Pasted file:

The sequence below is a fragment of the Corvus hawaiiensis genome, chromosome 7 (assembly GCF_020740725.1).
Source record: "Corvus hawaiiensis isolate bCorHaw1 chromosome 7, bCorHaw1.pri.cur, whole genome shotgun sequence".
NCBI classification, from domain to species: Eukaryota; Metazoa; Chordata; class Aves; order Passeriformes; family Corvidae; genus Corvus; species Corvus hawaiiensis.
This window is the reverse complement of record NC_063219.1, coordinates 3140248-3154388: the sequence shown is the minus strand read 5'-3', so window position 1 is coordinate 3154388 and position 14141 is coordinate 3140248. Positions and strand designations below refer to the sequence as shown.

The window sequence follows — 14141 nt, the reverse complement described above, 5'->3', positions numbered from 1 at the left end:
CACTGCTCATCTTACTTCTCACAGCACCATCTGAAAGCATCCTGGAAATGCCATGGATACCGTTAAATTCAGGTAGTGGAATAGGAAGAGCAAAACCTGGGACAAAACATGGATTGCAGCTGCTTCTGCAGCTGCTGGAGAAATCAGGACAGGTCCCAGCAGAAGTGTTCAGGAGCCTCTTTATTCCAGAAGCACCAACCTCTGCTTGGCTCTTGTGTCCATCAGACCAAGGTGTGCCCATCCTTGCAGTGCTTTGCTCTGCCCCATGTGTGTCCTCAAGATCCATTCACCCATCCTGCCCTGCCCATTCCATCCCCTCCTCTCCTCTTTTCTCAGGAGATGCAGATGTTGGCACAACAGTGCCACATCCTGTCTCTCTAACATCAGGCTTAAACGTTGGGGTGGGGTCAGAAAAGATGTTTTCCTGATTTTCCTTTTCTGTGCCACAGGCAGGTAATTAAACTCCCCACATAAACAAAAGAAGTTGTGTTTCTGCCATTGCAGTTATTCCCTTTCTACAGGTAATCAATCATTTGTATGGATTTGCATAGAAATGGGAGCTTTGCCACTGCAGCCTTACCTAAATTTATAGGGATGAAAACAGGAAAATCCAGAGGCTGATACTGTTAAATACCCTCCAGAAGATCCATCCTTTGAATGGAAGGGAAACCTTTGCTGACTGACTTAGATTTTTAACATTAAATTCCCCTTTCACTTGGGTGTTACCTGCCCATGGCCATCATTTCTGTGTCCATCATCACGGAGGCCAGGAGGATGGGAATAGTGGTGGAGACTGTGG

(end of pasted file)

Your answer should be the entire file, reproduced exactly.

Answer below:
The sequence below is a fragment of the Corvus hawaiiensis genome, chromosome 7 (assembly GCF_020740725.1).
Source record: "Corvus hawaiiensis isolate bCorHaw1 chromosome 7, bCorHaw1.pri.cur, whole genome shotgun sequence".
NCBI classification, from domain to species: Eukaryota; Metazoa; Chordata; class Aves; order Passeriformes; family Corvidae; genus Corvus; species Corvus hawaiiensis.
This window is the reverse complement of record NC_063219.1, coordinates 3140248-3154388: the sequence shown is the minus strand read 5'-3', so window position 1 is coordinate 3154388 and position 14141 is coordinate 3140248. Positions and strand designations below refer to the sequence as shown.

The window sequence follows — 14141 nt, the reverse complement described above, 5'->3', positions numbered from 1 at the left end:
CACTGCTCATCTTACTTCTCACAGCACCATCTGAAAGCATCCTGGAAATGCCATGGATACCGTTAAATTCAGGTAGTGGAATAGGAAGAGCAAAACCTGGGACAAAACATGGATTGCAGCTGCTTCTGCAGCTGCTGGAGAAATCAGGACAGGTCCCAGCAGAAGTGTTCAGGAGCCTCTTTATTCCAGAAGCACCAACCTCTGCTTGGCTCTTGTGTCCATCAGACCAAGGTGTGCCCATCCTTGCAGTGCTTTGCTCTGCCCCATGTGTGTCCTCAAGATCCATTCACCCATCCTGCCCTGCCCATTCCATCCCCTCCTCTCCTCTTTTCTCAGGAGATGCAGATGTTGGCACAACAGTGCCACATCCTGTCTCTCTAACATCAGGCTTAAACGTTGGGGTGGGGTCAGAAAAGATGTTTTCCTGATTTTCCTTTTCTGTGCCACAGGCAGGTAATTAAACTCCCCACATAAACAAAAGAAGTTGTGTTTCTGCCATTGCAGTTATTCCCTTTCTACAGGTAATCAATCATTTGTATGGATTTGCATAGAAATGGGAGCTTTGCCACTGCAGCCTTACCTAAATTTATAGGGATGAAAACAGGAAAATCCAGAGGCTGATACTGTTAAATACCCTCCAGAAGATCCATCCTTTGAATGGAAGGGAAACCTTTGCTGACTGACTTAGATTTTTAACATTAAATTCCCCTTTCACTTGGGTGTTACCTGCCCATGGCCATCATTTCTGTGTCCATCATCACGGAGGCCAGGAGGATGGGAATAGTGGTGGAGACTGTGG